I heard a good homily on Sunday's Gospel that managed to tie the sophism of the Sadducees to the charism of hospitality. What follows is an elaboration and extension of what the homilist actually said.

The Sadducees were not really interested in the answer to the question of the woman with seven husbands. It was a stock trick question, of the "rock too heavy to lift" class.

Jesus, however, gives them two answers. The first (not according to their folly of trying to trick the Son of God) showed that their question was ill-formed, based on men's ways, not God's. The second (according to their folly of only recognizing the Pentateuch) finds proof of the resurrection in Exodus.

The lesson for the Sadducees -- beyond the narrow one of faith in the resurrection of the dead -- is one of humility in the face of mystery. You can't know all there is to know about God's revelation. How many times had the Sadducees read the words, "I AM the God of Abraham," without realizing what that implies?

And where there is humility about one's own knowledge and wisdom, there must be openness to what others have to say. If I don't know everything, then it's at least in principle possible that you might know something I don't know. If I haven't grasped the fullness of God's revelation, then perhaps you've grasped something I haven't.

Moreover, true openness to others calls for a spirit of hospitality. If my spirit is open to your ideas, then my home must be open to you.

That sounds rash, doesn't it, particularly for people who natter away via computer with any and all. "Honey, this is, from South America, I think. You remember, we had an e-debate over deforestation. He, and I'm not sure why I thought he was a she, but he's a he, will be having dinner with us tonight."

But if spiritual openness and corporal openness operate on different scales -- if I'm much more likely to ask someone to explain something he wrote than I am to ask him to visit my family -- I don't think they're completely independent. If I truly believe that a person has spiritual value, as I must if I truly believe I can learn from him, then I must believe he has corporal value, since I am not a Manichee. And if I truly believe that someone has corporal value, then I will act with the good of his physical body in mind, whether that takes the form of showing him hospitality in the literal sense of making him my personal guest or in the broader sense of "welcoming the stranger" through my church or my community.


Thursday, November 08, 2007

Barnyard politics

A Little Red Hen lived in a barnyard.

One day the Little Red Hen found a Politician. It was a Pro-Abortion Politician, but the Little Red Hen was so accustomed to bugs and worms that she supposed that, if encouraged, it could be made into a Nominee and then into a President.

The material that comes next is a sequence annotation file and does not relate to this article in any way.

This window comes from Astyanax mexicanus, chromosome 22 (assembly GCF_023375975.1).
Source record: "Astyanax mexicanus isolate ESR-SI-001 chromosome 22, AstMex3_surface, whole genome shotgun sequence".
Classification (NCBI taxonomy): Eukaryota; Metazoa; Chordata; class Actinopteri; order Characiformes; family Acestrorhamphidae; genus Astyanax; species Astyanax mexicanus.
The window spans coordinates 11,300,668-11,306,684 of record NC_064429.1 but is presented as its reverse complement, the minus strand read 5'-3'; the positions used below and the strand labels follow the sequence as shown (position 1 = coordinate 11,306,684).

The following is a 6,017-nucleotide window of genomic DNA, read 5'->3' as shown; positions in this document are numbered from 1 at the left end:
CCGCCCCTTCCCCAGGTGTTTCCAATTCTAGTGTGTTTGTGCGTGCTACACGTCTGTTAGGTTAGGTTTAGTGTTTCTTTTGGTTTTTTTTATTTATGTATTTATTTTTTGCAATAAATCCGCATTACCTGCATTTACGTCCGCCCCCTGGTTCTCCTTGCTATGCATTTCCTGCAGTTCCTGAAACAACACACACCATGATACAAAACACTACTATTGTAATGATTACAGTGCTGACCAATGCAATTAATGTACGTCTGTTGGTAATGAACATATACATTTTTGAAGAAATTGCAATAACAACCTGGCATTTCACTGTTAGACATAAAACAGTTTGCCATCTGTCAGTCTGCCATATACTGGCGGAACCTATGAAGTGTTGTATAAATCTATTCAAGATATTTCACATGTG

So she called loudly:

"Who will plant the Seed of this Politician's electability in the minds of the Press and the Party?"

But the Pig said, "Not I," and the Cat said, "Not I," and the Rat said, "Not I."

"Well, then," said the Little Red Hen, "I will."

And she did.

Then one day the Little Red Hen chanced to notice how well the Politician was doing, so she ran about calling briskly: "Who will ask the other Candidates to cut their losses and join the Campaign?"

The Pig said, "Not I," the Cat said, "Not I," and the Rat said, "Not I."

"Well, then," said the Little Red Hen, "I will."

And she did.

Again, in a very hopeful tone, she called out, "Who will thresh the Pundits who aren't bowing to the Pro-Abortion Politician's inevitable victory?"

But the Pig, with a grunt, said, "Not I," and the Cat, with a meow, said, "Not I," and the Rat, with a squeak, said, "Not I."

So the Little Red Hen, looking, it must be admitted, rather discouraged, said, "Well, I will, then."

And she did.

Then she called out: "Who will carry the Voters to the Primaries to elect the Politician?"

Turning their backs with snippy glee, that Pig said, "Not I," and that Cat said, "Not I," and that Rat said, "Not I."

So the good Little Red Hen could do nothing but say, "I will then." And she did.

Still confident that they would surely help her some day she sang out, "Who will vote for the Candidate in the General Election?"

Alas for the Little Red Hen! Once more her hopes were dashed! For the Pig said, "Not I," the Cat said, "Not I," and the Rat said, "Not I."

So the Little Red Hen said once more, "I will then," and she did.

At last the great moment arrived. The Politician --

Oh, dear! The Politician lost the General Election.

Then the Red Hen called: "Who will blame Somebody Else for this Debacle?"

The Pig said, "I will," the Cat said, "I will," the Rat said, "I will."

But the Little Red Hen said,

"No, you won't. I will."

And she did.


Friday, November 02, 2007


A kind reader has brought to my attention a couple of posts at that use a simple diagram to explore the Catholic doctrine of the Trinity, as well as an earlier post on the Shield of Faith:

And I in no way blame the kind reader for the fact that my attention wandered down to another post, and from there to a YouTube video that kind of puts my parish's youth Mass band in perspective.


With You is found forgiveness

Today's a good day to start memorizing the De Profundis, Psalm 130(129). Pray it daily for the souls in purgatory, then you'll have it on hand whenever you pass a cemetery.